Financial Data
Updated 25 Feb 2020

How to stay ahead in tech security

Key strategies for ensuring that your tech and mobile security stays ahead of the curve.

Schalk Nolte, 17 April 2016  Share  0 comments  Print

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Tech is a fast mover, possibly most clearly demonstrated by the proliferation of mobile phones globally and, in particular, the phenomenal increase within emerging markets.

The use of mobile devices has also broadened, with 30 percent of mobile phone users within the Sub-Saharan African market making or receiving payments using their device, according to the Spring 2014 Global Attitudes Survey by the Pew Research Centre.

With this in mind, technology to improve and ensure mobile banking authentication and mobile security requires constant scrutiny to stay ahead of the fraud curve. These are some of the key strategies that have helped Entersekt achieve this.

Related: IT security

Looking ahead

Looking ahead is something that every entrepreneur understands the importance of – in theory. In practice though, it’s easy to get caught up in the development of a product or the running of a business and lose the broader perspective necessary to make sure a project is moving in the right direction.

However, I believe that staying abreast of industry trends and relevant news gives one the edge to better identify indicators of change and anticipate what might be round the corner. This information allows our team to plan strategically and steer the business in the right direction in order to take advantage of future industry shifts.

Return on investment in implementing preventative strategies and effective research can be difficult to quantify, but we have seen the long-term benefits of allocating resources and time to this. Looking out for potential risks, particularly when it comes to mobile technology security, means being able to identify and address these before they even become a concern. For example, by identifying the potential risks associated with SIM swaps, Entersekt was able to begin building in protection against this before it became a problem in our home market and in Europe.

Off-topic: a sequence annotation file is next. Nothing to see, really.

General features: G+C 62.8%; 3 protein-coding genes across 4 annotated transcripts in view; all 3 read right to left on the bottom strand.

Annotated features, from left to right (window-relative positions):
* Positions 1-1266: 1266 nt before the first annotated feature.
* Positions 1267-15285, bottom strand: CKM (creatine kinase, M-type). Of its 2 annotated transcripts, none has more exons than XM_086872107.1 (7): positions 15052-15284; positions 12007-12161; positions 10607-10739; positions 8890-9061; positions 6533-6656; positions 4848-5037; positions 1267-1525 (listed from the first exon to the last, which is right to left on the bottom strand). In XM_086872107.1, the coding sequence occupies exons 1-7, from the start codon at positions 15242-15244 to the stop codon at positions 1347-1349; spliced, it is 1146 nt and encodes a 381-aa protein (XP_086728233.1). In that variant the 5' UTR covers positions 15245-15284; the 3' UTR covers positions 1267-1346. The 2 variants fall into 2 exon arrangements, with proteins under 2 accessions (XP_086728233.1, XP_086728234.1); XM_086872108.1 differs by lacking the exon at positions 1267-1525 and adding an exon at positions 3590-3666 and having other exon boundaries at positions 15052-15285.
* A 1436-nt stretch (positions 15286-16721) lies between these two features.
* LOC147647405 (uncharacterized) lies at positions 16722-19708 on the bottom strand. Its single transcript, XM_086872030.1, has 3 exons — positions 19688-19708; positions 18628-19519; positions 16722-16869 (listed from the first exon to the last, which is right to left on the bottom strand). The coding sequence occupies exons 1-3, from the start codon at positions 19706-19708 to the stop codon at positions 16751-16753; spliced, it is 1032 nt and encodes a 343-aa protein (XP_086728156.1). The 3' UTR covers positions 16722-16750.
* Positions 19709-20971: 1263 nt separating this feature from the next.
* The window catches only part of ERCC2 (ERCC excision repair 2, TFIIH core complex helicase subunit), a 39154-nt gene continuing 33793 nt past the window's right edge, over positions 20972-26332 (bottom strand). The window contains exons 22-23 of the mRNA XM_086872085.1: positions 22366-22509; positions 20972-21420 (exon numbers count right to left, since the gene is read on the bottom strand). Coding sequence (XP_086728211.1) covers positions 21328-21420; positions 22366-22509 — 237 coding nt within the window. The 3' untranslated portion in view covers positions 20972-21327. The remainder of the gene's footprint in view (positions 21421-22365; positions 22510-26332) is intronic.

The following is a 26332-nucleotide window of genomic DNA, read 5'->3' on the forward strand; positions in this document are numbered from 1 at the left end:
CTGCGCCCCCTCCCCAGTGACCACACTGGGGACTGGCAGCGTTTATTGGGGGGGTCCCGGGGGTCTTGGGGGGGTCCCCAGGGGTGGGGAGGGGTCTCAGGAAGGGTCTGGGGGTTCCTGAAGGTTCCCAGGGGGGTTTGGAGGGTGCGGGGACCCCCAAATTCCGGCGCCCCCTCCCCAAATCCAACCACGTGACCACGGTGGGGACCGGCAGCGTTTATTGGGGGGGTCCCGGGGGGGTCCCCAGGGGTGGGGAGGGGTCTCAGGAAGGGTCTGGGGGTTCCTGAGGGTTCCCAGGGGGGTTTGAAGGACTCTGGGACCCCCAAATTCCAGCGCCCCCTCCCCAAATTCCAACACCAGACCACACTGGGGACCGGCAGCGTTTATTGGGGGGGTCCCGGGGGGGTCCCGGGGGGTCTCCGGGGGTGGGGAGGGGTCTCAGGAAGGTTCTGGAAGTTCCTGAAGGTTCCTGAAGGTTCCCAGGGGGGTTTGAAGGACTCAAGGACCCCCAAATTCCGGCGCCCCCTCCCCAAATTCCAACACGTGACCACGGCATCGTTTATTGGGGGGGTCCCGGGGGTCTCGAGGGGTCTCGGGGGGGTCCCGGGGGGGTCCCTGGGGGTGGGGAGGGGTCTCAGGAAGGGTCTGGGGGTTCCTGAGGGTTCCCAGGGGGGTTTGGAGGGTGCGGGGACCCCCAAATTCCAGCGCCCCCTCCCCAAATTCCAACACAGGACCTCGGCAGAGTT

Being behind the tech curve, for any length of time, is time spent exposed to the attention of fraudsters. But forward thinking and research can prevent a vendor becoming an easy target.

Planning for the unplanned

Unplanned -computer -problems

It’s impossible to know exactly what the future holds. If we know anything from the changes we’ve seen as a result of technology over the last 25 years, it’s that almost anything is possible in the next quarter century.

We’ve always found that a proactive approach, bearing futuristic possibilities in mind, makes it possible to consider scenarios that do not yet even exist and to prepare for these.

In the context of mobile security, fraudulent attacks and potential hacks remain a threat as these adapt and become more sophisticated. However, by approaching the technology with a similar mindset and planning for and creating solutions to hypothetical situations, we have been able to stay 12 to 18 months ahead of attacks, protecting financial institutions and consumers with advanced authentication and security.

Related: Security in the age of digital transformation

Enlisting the specialists

Almost nothing is foolproof. Thinking otherwise merely makes one vulnerable.

We can implement thorough testing procedures internally. However, when those testing the systems have been so closely involved in creating and streamlining them, there is the risk of not being able to see the wood for the trees.

External third parties offer a valuable perspective, and are able to identify gaps and potential problems that may have been overlooked by internal stakeholders. This provides the opportunity to streamline and improve the design and implementation of the technology.

To achieve this could mean enlisting the services of white-hat or ethical hackers. We have also found that industry events and conferences, such as the Black Hat Conference, are also valuable to our engineers, helping them maintain focus and providing insight into emerging hacking strategies and how we can combat these effectively.

With these elements in mind, the overarching challenge is to maintain a clear purpose and sense of focus while being agile and adaptable in a dynamic environment. 

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About the author

Schalk Nolte

Schalk Nolte is the CEO of Entersekt, the first company in the world to provide transaction authentication on mobile phones using certificate technology, securing millions of transactions daily and enabling financial institutions and other enterprises to communicate interactively with customers through mobile devices. Schalk’s vision as CEO is for Entersekt to become the de facto solution for banking security, with a focus on rebuilding consumers’ trust in mobile remote banking and changing the way financial institutions interact with their customers.

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